The States Assembly has voted against reforms to Jersey's election system.
The Privileges and Procedures Committee wanted the role of Senator removed and nine districts to be created, each represented by either five or six deputies.
Constables would have lost their automatic right to sit and vote in the assembly. The reforms were suggested after official observers criticised Jersey's 2018 election for being 'overly complicated', with voter equality disparity and low voter turnout.
Politicians did agree by 28 votes to 18 to "agree that fair representation and equality in voting weight and power across the whole population should be the basis for any reform of the composition and election of the States."
However, States members rejected plans to establish an assembly of 46 members across 9 newly formed districts and for Constables to remain in the States but lose their right to vote at the end of debates. Both options were defeated by 26 votes to 20.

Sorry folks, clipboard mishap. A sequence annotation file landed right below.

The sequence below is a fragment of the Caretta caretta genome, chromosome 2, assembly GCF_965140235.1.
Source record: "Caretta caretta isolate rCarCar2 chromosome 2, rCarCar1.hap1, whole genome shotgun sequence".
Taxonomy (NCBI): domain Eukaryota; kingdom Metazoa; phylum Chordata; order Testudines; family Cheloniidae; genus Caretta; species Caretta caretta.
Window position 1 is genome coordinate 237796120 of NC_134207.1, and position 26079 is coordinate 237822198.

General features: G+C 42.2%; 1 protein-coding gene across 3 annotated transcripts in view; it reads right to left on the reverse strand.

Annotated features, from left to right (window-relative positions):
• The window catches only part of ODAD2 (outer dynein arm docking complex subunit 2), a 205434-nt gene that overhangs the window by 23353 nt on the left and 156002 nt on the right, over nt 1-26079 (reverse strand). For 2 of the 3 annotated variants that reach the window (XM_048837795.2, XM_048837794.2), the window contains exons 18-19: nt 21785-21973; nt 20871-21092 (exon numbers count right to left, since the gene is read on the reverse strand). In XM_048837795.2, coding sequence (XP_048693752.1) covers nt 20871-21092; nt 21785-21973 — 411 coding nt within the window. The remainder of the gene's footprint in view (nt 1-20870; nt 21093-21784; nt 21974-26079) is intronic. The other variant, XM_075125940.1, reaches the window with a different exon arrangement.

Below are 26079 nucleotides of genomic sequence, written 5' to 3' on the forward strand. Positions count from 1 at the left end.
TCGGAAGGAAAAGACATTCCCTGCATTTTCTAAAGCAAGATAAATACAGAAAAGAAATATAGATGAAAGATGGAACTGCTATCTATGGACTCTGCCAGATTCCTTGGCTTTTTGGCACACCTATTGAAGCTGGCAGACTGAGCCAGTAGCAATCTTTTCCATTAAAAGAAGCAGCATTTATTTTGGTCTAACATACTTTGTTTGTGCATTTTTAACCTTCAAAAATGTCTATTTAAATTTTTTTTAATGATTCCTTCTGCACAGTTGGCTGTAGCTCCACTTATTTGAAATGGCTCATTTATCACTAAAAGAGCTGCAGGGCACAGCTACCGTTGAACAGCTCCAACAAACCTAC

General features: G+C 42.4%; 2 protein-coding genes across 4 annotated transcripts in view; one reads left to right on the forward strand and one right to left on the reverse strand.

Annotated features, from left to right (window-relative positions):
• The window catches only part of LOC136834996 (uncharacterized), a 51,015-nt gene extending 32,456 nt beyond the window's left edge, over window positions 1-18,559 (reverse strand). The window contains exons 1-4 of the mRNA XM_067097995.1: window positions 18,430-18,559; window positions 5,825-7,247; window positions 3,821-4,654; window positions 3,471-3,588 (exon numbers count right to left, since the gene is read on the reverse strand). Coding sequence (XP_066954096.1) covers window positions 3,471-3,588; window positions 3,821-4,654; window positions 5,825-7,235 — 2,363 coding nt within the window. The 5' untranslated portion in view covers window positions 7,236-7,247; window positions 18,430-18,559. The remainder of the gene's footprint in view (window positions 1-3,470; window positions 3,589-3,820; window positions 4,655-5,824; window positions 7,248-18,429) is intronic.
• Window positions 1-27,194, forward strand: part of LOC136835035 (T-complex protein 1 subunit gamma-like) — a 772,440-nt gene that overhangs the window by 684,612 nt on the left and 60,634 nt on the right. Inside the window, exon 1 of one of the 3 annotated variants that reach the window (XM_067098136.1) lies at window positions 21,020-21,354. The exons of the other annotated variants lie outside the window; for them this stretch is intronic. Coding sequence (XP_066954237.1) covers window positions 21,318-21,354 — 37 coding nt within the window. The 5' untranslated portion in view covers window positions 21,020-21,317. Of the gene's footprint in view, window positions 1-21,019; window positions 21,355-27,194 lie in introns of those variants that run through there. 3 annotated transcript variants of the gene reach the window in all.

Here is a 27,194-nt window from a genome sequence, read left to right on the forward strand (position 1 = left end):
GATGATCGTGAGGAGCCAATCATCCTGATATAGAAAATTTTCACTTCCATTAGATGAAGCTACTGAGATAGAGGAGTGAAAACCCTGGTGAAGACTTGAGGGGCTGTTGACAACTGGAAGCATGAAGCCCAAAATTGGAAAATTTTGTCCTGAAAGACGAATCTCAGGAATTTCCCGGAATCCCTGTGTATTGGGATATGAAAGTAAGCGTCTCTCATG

That's despite this plea from PPC Chair Deputy Russell Labey.
"Look at the bigger picture. Deliver for our island and give every one of our citizens a vote of equal weight and power.
"Only when we take a difficult step like this, can we begin the assembly to turn a corner and start the process back to getting proper, democratic civic engagement."
Of the Constables, only St Helier's Simon Crowcroft voted for the reforms. Many of the other Constables pointed at the referendums where islanders voted to keep the Constables - and feared that the reforms would spell the end of the unique parish system.
"Constables will become political dodos - flightless and doomed to eventual extinction along with the parish system they so ably represent." - Constable Richard Buchanan.
"61% of the electorate who voted said we wanted the Constables to stay in the Assembly. This proposition proposes to get rid of the Constables. In other words, the 61% of the people who turned up to say we want the Constables kept are going to say why bother voting, nobody listens to us." - Constable Chris Taylor.
"When the electorate has spoken loudly, twice, for the retention of the Constables in the States, how can he (Deputy Russell Labey) stand up and argue that we should listen to the electorate when the electorate has spoken. This proposition is therefore disrespectful to democracy in Jersey." - Constable Deidre Mezbourian.